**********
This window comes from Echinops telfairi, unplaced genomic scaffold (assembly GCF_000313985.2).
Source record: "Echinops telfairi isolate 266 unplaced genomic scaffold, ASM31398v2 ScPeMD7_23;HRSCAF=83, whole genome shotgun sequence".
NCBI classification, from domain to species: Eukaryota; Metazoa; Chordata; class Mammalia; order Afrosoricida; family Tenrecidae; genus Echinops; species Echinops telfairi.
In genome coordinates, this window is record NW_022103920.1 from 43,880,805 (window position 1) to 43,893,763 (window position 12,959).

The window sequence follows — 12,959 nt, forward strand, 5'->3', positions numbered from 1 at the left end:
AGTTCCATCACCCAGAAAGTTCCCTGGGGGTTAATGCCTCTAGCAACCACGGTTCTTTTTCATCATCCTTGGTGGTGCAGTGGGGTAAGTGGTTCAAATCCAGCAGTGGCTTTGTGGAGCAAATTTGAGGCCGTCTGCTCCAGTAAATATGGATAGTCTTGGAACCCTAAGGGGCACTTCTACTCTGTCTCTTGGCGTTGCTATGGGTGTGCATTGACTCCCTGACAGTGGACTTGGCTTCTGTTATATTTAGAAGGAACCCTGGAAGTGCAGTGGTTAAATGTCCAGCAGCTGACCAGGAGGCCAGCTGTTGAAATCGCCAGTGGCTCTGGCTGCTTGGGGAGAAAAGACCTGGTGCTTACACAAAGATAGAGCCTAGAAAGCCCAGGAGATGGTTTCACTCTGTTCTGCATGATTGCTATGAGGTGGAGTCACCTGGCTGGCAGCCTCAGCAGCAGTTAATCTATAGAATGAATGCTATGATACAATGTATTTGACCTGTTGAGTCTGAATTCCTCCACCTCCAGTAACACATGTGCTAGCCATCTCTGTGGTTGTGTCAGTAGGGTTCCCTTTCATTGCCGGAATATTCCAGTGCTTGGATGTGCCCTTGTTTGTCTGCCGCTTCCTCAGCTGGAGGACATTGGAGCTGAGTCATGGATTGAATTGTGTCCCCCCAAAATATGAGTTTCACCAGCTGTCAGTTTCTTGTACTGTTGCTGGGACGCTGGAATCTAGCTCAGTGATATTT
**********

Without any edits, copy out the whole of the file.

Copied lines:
This window comes from Echinops telfairi, unplaced genomic scaffold (assembly GCF_000313985.2).
Source record: "Echinops telfairi isolate 266 unplaced genomic scaffold, ASM31398v2 ScPeMD7_23;HRSCAF=83, whole genome shotgun sequence".
NCBI classification, from domain to species: Eukaryota; Metazoa; Chordata; class Mammalia; order Afrosoricida; family Tenrecidae; genus Echinops; species Echinops telfairi.
In genome coordinates, this window is record NW_022103920.1 from 43,880,805 (window position 1) to 43,893,763 (window position 12,959).

The window sequence follows — 12,959 nt, forward strand, 5'->3', positions numbered from 1 at the left end:
AGTTCCATCACCCAGAAAGTTCCCTGGGGGTTAATGCCTCTAGCAACCACGGTTCTTTTTCATCATCCTTGGTGGTGCAGTGGGGTAAGTGGTTCAAATCCAGCAGTGGCTTTGTGGAGCAAATTTGAGGCCGTCTGCTCCAGTAAATATGGATAGTCTTGGAACCCTAAGGGGCACTTCTACTCTGTCTCTTGGCGTTGCTATGGGTGTGCATTGACTCCCTGACAGTGGACTTGGCTTCTGTTATATTTAGAAGGAACCCTGGAAGTGCAGTGGTTAAATGTCCAGCAGCTGACCAGGAGGCCAGCTGTTGAAATCGCCAGTGGCTCTGGCTGCTTGGGGAGAAAAGACCTGGTGCTTACACAAAGATAGAGCCTAGAAAGCCCAGGAGATGGTTTCACTCTGTTCTGCATGATTGCTATGAGGTGGAGTCACCTGGCTGGCAGCCTCAGCAGCAGTTAATCTATAGAATGAATGCTATGATACAATGTATTTGACCTGTTGAGTCTGAATTCCTCCACCTCCAGTAACACATGTGCTAGCCATCTCTGTGGTTGTGTCAGTAGGGTTCCCTTTCATTGCCGGAATATTCCAGTGCTTGGATGTGCCCTTGTTTGTCTGCCGCTTCCTCAGCTGGAGGACATTGGAGCTGAGTCATGGATTGAATTGTGTCCCCCCAAAATATGAGTTTCACCAGCTGTCAGTTTCTTGTACTGTTGCTGGGACGCTGGAATCTAGCTCAGTGATATTT